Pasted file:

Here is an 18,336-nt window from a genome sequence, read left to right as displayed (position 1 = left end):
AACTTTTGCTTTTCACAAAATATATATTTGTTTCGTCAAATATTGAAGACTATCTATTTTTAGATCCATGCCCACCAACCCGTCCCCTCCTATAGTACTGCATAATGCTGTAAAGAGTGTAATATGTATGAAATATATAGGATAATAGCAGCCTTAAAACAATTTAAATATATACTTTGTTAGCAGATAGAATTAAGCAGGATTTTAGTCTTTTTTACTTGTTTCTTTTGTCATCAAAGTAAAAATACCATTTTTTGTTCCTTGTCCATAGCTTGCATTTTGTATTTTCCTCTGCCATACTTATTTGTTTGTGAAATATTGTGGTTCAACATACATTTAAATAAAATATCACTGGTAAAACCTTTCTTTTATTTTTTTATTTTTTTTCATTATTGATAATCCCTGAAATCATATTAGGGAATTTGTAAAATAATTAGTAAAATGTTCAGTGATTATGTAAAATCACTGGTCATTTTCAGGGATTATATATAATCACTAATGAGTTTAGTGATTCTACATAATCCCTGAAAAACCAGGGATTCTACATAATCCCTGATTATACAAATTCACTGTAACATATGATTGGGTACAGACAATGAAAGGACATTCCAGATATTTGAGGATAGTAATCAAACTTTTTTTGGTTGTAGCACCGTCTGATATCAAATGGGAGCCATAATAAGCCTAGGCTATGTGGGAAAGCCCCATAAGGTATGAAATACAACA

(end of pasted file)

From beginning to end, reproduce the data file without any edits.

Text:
Here is an 18,336-nt window from a genome sequence, read left to right as displayed (position 1 = left end):
AACTTTTGCTTTTCACAAAATATATATTTGTTTCGTCAAATATTGAAGACTATCTATTTTTAGATCCATGCCCACCAACCCGTCCCCTCCTATAGTACTGCATAATGCTGTAAAGAGTGTAATATGTATGAAATATATAGGATAATAGCAGCCTTAAAACAATTTAAATATATACTTTGTTAGCAGATAGAATTAAGCAGGATTTTAGTCTTTTTTACTTGTTTCTTTTGTCATCAAAGTAAAAATACCATTTTTTGTTCCTTGTCCATAGCTTGCATTTTGTATTTTCCTCTGCCATACTTATTTGTTTGTGAAATATTGTGGTTCAACATACATTTAAATAAAATATCACTGGTAAAACCTTTCTTTTATTTTTTTATTTTTTTTCATTATTGATAATCCCTGAAATCATATTAGGGAATTTGTAAAATAATTAGTAAAATGTTCAGTGATTATGTAAAATCACTGGTCATTTTCAGGGATTATATATAATCACTAATGAGTTTAGTGATTCTACATAATCCCTGAAAAACCAGGGATTCTACATAATCCCTGATTATACAAATTCACTGTAACATATGATTGGGTACAGACAATGAAAGGACATTCCAGATATTTGAGGATAGTAATCAAACTTTTTTTGGTTGTAGCACCGTCTGATATCAAATGGGAGCCATAATAAGCCTAGGCTATGTGGGAAAGCCCCATAAGGTATGAAATACAACA